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A.C. Bhaktivedanta Swami Prabhupada

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Bhaktivedanta Institute for Higher Studies Joins University of Arizona’s Conference on Consciousness
By Atma Tattva Das, ISKCON News Staff Writer   |  Jun 11, 2024

Akhandadhi Das (Martin Fleming) opened the workshop with a summary of Vaishnava Vedanta and Sankhya metaphysics which could address the problematic gaps in current thinking about the interaction of the conscious agent, the mind and the brain.

The Bhaktivedanta Institute for Higher Studies (BIHS) made a significant achievement by participating in the University of Arizona’s Conference on Consciousness in Science, April 22 – 27, 2024. The event brought together researchers, philosophers, and scientists to explore the nature of consciousness and marked a significant moment for the devotee community. It reflects Srila Prabhupada’s vision of bridging Vedic wisdom and modern scientific inquiry.

Distinguished devotee scientists from BIHS were invited to lead a four-hour workshop on the opening day. The purpose was to introduce the unique perspectives found in the Srimad Bhagavatam and other Vedic scriptures to a diverse audience of researchers, philosophers, and scientists. Their participation indicates the growing acceptance of non-physicalist views on consciousness within the scientific community.

A member of the BIHS team in attendance was Drutakarma Dasa (Michael Cremo), a prolific author and researcher with BIHS who is known for his extensive body of work. Currently, he is leading a book club at BIHS, where they are discussing his book Human Devolution. He emphasizes the importance of this opportunity, stating, “We were not just attendees, but active participants in shaping the discourse around consciousness.” He further elaborated on the impact of their presence, saying, “We were there to demonstrate that our ideas are not only spiritually enriching but also intellectually rigorous and scientifically valuable.”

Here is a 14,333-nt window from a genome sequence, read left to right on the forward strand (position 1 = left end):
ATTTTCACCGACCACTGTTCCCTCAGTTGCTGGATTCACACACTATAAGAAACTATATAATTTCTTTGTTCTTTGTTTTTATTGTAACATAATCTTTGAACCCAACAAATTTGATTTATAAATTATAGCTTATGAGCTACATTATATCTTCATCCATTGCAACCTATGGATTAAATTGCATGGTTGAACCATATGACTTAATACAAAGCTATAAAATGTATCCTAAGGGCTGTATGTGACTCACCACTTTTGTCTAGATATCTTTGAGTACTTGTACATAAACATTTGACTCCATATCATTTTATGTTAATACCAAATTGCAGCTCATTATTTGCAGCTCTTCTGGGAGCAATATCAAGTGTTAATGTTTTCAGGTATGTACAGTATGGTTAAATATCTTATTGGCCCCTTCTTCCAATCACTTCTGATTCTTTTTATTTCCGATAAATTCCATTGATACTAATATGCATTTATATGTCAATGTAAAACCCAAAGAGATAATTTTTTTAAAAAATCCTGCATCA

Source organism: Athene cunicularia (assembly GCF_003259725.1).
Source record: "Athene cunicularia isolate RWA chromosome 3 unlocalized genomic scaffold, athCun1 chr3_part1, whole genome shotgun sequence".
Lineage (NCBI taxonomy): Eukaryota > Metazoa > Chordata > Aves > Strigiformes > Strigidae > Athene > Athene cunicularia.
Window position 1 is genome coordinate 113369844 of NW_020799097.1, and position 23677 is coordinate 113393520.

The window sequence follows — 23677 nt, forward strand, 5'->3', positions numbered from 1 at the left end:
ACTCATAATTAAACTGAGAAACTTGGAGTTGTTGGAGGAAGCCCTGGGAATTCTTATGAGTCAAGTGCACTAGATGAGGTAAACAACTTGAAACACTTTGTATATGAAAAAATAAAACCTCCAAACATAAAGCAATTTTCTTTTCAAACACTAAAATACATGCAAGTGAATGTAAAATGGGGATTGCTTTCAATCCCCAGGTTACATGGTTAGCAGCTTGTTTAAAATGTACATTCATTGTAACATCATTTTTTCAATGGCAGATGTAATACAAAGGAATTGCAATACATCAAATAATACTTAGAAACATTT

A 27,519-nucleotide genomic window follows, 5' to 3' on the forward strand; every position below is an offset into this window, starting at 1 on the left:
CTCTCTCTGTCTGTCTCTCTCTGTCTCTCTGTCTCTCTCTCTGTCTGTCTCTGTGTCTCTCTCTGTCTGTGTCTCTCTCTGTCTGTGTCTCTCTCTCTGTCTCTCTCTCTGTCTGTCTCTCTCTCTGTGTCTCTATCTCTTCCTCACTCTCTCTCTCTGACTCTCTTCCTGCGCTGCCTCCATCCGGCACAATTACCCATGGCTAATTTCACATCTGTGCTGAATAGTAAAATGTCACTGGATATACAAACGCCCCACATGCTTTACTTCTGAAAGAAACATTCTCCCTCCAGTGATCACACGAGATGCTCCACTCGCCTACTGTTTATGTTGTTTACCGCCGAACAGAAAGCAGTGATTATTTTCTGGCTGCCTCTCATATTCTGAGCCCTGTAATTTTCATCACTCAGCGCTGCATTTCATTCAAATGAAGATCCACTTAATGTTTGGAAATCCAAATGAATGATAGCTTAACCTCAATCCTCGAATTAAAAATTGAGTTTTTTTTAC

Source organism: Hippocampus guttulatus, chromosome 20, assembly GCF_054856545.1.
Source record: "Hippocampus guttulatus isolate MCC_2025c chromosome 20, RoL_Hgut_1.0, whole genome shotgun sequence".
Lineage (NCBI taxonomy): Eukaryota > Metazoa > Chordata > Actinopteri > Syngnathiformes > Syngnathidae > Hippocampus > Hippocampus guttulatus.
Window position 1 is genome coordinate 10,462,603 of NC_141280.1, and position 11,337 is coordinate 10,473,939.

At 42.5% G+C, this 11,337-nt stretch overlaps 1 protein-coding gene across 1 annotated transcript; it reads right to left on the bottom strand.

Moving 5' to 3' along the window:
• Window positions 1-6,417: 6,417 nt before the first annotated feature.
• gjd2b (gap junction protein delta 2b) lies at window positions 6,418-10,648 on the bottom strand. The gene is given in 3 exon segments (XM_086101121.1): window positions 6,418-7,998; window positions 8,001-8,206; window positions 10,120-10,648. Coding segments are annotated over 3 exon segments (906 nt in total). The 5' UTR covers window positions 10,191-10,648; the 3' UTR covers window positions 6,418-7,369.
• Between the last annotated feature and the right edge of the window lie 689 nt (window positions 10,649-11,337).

This sentiment was echoed by Akhandadhi Das (Martin Fleming), who is a former temple president of the Bhaktivedanta Manor. He currently leads the Science Philosophy Initiative, a parallel unit to the Bhaktivedanta Institute for Higher Studies, where he also serves on the board of directors. Additionally, he serves as the Content Director for the TOVP Science Museum. Akhandadhi is the presenter of the Atma Paradigm, a 30-hour series exploring the nature of the soul through science and Sankhya philosophy. “The Srimad Bhagavatam provides a precise description of the interactions between consciousness, mind, and matter,” he explained. “This is a great contribution to the interests of many researchers in this conference.”

BIHE team member Guruprasad Raghavan presented a paper exploring three particular phenomena: OCD, neural plasticity and the issue of defining the end of life, each of which conjure challenges for the physicalist idea that consciousness is a product of the brain.

The conference showcased a significant shift in the scientific community’s approach to consciousness studies. Akhandadhi noted an increased openness to exploring broader understandings of consciousness compared to previous mainstream neuroscience conferences. According to him, there is now more willingness, especially among young researchers, to explore a wider range of understandings.